Culture Bound – June

Another run of “Merry Wives” – this time in Paris – meant limited time for other outings. Still plenty happening though

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Theatre

Les Joyeuse Commeres de Windsor by William Shakespeare (Theatre de Verdure, Paris). As last month modesty forbids comment

Cuttings by Ollie George Clark (Hope Theatre, Islington) A deft incisive piece which takes the lid off the world of PR and spin as an agency fights to save the reputation of a client who has insulted his fellow professionals, sworn repeatedly at an awards ceremony and made matters worse by unrepentantly posting his latest thoughts on social media. It was fast paced (courtesy of director Rob Ellis) and full of cracking dialogue. The three actresses (Natasha Patel, Joan Potter and Maisie Preston) were exceptionally good at capturing the nuances of their various characters and delivered their dialogue with commitment and a high level of energy ****

Brexit by Robert Khan and Tom Salinsky (King’s Head, Islington) An onstage farce about a real life farce. Full review here ****

Pygmalion by Bernard Shaw (Tower Theatre) An interesting take on a perennial classic. Full review here ****

Napoli, Brooklyn by Meghan Kennedy (Park Theatre) Chekov’s Three Sisters transferred to the USA in the 1950s? A hit in New York but I can’t see why. The main fault lay with the script which was full of clichés and owed a huge debt to Arthur Miller (View From A Bridge, particularly). Much of the direction seemed laboured with sightlines in some scenes being particularly difficult. Accents were inconsistent and for a play about the female voice I felt it sadly missed its opportunities. There was one stunning coup de théâtre but this was insufficient to justify the other two hours **

The Censor by Anthony Neilson (Hope Theatre) I really didn’t care for this play or the production. It was obviously written with the express desire to make an audience feel uncomfortable; it absolutely succeeded but not for the right reasons. The content was designed to shock and raise questions, but it was so busy doing the former that the latter got lost. Characters were ciphers – though there was some mileage to be had out of the predatory female character being the pornographer/artist. Production values were minimal almost to the point of non-existence. The debate over censorship will continue but this play/production has nothing to add to the argument *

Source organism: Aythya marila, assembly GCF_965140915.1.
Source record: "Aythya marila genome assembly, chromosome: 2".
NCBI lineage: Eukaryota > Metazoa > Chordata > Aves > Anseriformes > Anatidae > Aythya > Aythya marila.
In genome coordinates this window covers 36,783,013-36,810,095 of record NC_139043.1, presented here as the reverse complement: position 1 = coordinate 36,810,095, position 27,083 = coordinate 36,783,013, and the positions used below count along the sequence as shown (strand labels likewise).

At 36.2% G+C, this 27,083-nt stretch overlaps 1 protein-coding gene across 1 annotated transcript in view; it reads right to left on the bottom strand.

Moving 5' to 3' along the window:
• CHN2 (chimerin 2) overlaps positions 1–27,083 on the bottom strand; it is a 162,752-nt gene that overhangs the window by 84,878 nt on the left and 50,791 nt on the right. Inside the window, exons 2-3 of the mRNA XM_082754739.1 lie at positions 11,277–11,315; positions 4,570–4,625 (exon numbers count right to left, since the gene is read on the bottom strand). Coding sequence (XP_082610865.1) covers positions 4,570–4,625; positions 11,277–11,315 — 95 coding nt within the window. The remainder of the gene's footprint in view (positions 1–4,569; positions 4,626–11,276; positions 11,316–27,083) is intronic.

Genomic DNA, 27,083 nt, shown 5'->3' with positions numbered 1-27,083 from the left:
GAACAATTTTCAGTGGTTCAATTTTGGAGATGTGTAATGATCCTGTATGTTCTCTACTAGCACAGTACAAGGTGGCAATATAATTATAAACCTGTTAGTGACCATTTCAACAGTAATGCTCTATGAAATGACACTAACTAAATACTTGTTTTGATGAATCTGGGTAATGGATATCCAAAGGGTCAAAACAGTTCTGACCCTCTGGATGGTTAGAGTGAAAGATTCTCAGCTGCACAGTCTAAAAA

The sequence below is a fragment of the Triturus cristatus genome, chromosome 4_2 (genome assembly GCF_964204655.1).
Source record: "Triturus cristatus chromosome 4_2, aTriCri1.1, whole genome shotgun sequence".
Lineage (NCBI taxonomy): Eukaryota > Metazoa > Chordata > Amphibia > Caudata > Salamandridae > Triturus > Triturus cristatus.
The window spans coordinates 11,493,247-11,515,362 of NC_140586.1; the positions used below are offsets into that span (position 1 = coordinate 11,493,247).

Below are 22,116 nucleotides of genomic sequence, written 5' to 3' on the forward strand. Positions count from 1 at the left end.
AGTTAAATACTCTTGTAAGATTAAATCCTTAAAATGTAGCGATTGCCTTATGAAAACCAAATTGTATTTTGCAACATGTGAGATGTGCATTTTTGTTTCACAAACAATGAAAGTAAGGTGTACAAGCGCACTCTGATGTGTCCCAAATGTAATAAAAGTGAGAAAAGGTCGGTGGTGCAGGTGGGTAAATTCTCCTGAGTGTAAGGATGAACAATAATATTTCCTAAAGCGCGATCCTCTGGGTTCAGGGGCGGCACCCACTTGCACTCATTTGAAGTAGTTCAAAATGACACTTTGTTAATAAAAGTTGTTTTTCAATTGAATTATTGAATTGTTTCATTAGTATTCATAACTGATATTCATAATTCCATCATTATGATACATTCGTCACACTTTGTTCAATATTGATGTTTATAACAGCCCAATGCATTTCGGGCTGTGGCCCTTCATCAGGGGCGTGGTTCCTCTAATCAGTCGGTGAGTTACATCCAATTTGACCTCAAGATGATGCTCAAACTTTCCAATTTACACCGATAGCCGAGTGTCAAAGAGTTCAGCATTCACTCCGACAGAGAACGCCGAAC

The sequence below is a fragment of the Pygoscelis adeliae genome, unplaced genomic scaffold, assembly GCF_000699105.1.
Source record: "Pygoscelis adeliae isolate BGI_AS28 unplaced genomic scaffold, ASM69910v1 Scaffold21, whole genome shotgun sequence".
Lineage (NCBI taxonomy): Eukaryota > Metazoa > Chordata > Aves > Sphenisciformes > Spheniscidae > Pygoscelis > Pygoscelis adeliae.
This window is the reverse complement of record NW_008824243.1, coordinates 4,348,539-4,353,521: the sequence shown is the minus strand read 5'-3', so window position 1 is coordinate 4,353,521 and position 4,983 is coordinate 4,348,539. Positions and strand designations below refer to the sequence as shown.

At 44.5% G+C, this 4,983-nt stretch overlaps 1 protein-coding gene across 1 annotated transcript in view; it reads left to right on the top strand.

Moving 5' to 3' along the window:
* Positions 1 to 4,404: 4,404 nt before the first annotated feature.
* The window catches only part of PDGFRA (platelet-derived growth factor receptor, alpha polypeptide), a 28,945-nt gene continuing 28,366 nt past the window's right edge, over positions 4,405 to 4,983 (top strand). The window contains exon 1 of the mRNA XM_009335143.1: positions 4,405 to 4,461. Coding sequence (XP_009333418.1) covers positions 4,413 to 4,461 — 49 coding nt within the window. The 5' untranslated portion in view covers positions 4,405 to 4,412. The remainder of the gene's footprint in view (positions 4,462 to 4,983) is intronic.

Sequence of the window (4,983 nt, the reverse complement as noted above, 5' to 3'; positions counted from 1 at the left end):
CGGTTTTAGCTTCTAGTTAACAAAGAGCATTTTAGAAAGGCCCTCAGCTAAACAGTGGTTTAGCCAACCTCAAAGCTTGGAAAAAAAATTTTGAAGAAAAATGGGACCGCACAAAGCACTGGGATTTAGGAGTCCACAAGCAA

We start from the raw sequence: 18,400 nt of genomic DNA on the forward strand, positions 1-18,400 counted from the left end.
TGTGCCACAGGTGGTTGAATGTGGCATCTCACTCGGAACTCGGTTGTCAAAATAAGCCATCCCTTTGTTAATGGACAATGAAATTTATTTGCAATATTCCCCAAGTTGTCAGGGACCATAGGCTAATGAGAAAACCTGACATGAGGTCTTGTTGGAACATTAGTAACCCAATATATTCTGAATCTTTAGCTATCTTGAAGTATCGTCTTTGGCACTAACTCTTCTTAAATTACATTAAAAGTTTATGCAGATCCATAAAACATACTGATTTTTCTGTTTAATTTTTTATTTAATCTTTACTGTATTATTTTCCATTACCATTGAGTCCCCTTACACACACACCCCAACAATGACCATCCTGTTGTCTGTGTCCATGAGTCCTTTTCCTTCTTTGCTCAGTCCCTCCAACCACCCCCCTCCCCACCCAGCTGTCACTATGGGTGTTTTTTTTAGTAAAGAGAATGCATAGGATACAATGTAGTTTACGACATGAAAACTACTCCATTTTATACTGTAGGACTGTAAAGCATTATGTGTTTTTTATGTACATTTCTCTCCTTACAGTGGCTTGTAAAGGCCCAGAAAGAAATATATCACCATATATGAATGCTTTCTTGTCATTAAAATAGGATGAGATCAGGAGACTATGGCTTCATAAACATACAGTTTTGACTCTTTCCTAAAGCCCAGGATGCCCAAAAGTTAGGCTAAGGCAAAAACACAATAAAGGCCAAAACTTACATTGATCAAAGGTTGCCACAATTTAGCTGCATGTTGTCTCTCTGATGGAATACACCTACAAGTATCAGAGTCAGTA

Books

A Fraction Of The Whole by Steve Stoltz Sometimes ponderous, sometimes hilarious but mostly positive. Full review here ***

The Napoleon Of Notting Hill by G.K. Chesterton Not at all what I was expecting and all the more delightful for it. Full review here ***

Art Galleries

BEST OF THE BUNCH

Musee d’Orsay (Paris) The building is simply stunning, the internal layout masterly and as for the actual paintings… As so often the case there was simply too much to take in, but I gave it a jolly good try. It’s unbelievable just how many Impressionist masterpieces they have under one roof and, for my money, a better museum than the Louvre. Highlights were Monet’s Haystacks and the Renoirs *****

Versailles (Paris) Not strictly an art gallery but so chock full of paintings it might as well have counted as one. The design and opulence are everything that anyone has ever claimed about it. As above simply too much to take in on one visit and the grounds, particularly, could have done with more extensive exploration. Highlights were the Hall of Mirrors (of course) and Le Petit Trianon – Marie Antoinette’s “cottage” in the grounds. Some of the rest was simply too overcrowded for full appreciation ****

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